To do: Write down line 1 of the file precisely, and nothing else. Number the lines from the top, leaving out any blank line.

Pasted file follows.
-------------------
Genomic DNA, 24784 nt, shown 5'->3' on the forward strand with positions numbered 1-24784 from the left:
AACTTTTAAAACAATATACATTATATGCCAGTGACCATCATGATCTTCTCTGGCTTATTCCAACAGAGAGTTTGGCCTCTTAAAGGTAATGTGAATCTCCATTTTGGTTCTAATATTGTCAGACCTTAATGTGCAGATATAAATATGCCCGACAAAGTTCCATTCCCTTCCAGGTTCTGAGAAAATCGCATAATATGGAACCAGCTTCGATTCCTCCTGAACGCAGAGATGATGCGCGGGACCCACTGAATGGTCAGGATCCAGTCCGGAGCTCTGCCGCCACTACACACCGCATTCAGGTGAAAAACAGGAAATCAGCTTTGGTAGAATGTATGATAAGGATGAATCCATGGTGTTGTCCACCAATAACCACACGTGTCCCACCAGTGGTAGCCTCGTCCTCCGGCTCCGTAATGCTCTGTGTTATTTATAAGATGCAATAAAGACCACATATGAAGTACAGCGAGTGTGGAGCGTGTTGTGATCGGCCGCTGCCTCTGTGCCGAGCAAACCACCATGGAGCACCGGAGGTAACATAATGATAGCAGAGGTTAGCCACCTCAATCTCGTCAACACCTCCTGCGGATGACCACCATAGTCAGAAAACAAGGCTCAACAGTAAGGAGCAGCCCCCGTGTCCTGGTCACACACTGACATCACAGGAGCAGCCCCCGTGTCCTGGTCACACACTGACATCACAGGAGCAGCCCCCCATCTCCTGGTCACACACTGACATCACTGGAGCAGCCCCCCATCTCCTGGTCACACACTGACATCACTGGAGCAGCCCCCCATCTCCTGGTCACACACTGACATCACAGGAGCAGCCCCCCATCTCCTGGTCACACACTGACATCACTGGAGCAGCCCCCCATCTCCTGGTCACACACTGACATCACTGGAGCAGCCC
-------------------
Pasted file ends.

Genomic DNA, 24784 nt, shown 5'->3' on the forward strand with positions numbered 1-24784 from the left: